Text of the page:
Discovery is one of the most important stages in a family law case (e.g., divorce, child custody, etc.). Generally, discovery is a formal process where opposing parties request, exchange, and obtain the evidence they will present at trial. The goal of discovery is to prevent “trial by ambush” – i.e., where one party does not learn of the opponent’s evidence until the trial, and thus, the party does not have time to obtain answering evidence.
Responding to discovery requests is not optional. If a party does not timely respond to a discovery request, the opposing party can request a court order requiring the other party respond. Failure to comply with a court order can have a detrimental impact on a party’s case, not to mention result in monetary fines and criminal penalties. Further, discovery requests are not limited to the parties themselves, but can be served upon people and not party to the case.
Types of Discovery
The types of discovery allowed by a court depend on the type of case; however, the following types are generally allowed in all family law cases.
• Interrogatories – An interrogatory is a written question that requires a written response. The questions are normally open-ended and require the opposing party provide articulable facts regarding specific or general events. For example, an interrogatory may ask “how long have you lived at your current residence” or “where were you on April 16, 2022.” Finally, because interrogatories require written responses, the responding party’s attorney will often counsel the party in drafting his or her response.
• Requests for Admission – A request for admission is similar to an interrogatory in that it requires a written response. However, unlike an interrogatory, a request for admission asks a party to respond with “yes” or “no” answers. Requests for admission are used to establish the authenticity of a document or the truth of a statement.
• Requests for Production of Documents – A request for production of documents is exactly as it sounds—a request that the other party turn over documents relevant to issues in the case. “Document” includes electrically stored information, not just physical information. Examples of documents requested may include tax returns, pay stubs, mortgages, healthcare documents, childcare receipts, and so on.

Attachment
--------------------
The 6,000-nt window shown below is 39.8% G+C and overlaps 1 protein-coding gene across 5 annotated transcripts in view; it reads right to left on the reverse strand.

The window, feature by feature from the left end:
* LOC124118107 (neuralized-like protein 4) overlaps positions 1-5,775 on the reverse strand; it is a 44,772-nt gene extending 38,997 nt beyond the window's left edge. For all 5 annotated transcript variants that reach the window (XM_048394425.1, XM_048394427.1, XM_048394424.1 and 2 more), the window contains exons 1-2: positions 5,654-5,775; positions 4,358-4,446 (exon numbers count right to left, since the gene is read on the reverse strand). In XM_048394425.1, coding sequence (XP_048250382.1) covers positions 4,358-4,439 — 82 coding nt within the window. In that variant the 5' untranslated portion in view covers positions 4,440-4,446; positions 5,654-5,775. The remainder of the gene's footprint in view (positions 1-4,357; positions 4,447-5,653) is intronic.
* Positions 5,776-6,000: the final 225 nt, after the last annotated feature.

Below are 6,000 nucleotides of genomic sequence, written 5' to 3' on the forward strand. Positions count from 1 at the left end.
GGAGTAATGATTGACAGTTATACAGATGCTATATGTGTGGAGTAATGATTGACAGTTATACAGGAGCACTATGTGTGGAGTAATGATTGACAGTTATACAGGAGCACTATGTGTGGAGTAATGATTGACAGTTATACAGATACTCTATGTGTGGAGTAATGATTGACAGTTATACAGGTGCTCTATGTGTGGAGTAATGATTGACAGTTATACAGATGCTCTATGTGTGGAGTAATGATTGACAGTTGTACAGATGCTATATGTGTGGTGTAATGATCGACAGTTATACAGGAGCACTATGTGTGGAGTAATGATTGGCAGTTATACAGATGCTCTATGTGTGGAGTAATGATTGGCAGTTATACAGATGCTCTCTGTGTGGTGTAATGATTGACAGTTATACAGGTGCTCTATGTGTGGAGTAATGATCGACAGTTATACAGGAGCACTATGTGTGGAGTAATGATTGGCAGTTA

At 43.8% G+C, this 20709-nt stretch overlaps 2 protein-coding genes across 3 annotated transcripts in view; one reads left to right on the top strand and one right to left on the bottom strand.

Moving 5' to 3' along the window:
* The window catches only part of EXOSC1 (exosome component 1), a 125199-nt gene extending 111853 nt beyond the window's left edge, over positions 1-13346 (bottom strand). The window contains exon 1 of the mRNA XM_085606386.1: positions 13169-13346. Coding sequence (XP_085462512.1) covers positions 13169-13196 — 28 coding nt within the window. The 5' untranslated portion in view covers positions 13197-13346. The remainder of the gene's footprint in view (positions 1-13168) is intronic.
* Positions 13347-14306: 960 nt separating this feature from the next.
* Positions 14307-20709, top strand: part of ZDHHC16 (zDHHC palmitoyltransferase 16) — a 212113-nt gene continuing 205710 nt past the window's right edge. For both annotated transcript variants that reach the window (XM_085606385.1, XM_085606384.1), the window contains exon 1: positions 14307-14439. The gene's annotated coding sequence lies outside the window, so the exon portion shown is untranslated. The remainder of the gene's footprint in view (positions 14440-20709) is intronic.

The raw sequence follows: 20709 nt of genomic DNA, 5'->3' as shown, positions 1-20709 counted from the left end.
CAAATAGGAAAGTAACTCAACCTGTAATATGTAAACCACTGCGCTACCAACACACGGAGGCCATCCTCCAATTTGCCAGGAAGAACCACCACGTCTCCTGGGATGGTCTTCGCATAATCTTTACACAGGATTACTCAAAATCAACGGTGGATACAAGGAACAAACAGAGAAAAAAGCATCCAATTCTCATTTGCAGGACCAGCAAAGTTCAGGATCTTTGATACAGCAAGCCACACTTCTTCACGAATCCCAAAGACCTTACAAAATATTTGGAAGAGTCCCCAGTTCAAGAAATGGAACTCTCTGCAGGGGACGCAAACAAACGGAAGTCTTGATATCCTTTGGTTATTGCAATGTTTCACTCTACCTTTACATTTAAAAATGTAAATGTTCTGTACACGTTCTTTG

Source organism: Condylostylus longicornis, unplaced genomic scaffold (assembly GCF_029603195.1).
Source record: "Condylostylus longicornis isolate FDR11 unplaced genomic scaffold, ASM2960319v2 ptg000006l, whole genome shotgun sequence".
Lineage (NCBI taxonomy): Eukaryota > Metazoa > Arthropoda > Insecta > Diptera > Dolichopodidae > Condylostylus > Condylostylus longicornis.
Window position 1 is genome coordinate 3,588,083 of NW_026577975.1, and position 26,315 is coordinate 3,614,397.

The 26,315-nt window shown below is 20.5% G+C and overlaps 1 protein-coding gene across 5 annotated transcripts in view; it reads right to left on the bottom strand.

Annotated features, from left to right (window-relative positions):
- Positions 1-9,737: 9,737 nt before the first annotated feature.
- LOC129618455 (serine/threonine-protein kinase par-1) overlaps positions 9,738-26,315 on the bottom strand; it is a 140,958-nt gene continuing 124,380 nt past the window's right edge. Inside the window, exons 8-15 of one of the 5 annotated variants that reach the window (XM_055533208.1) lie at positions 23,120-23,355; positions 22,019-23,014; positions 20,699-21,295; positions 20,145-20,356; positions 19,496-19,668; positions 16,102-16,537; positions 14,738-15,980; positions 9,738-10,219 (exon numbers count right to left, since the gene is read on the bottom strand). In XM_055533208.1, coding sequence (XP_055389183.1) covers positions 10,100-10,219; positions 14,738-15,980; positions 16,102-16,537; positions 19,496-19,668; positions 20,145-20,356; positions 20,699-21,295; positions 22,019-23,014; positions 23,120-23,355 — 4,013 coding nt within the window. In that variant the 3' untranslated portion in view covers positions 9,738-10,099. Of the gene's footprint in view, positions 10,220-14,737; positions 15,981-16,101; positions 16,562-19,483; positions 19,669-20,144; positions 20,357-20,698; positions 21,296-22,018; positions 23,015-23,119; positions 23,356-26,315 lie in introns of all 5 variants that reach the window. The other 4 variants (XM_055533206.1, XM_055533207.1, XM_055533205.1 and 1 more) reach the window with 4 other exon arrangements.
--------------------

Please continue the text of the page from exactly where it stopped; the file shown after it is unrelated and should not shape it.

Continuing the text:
• Depositions – A deposition is a sworn testimony from the party or witness being deposed (the “deponent”). Depending on the case and circumstances, a deposition may occur at the courthouse or a law office. A court reporter will be present during the deposition to administer the oath and to make a written transcript and/or video of the testimony provided by the deponent. Generally, a deponent may be asked a wide variety of questions, including seemingly intrusive questions, such as questions about finances, sexual history, physical and mental health, and parenting. However, there are some limitations. For example, questions must be relevant to the case at hand and deponents are not required to provide any communications protected by attorney-client privilege.
Discovery is an essential step in a family law proceeding. If you are in the process of divorce, have been served one of the mentioned discovery requests, or have any questions about a family law matter, the family law attorneys at McNeelyLaw are happy to help.
This McNeelyLaw LLP publication should not be construed as legal advice or legal opinion of any specific facts or circumstances. The contents are intended for general informational purposes only, and you are urged to consult your own lawyer on any specific legal questions you may have concerning your situation.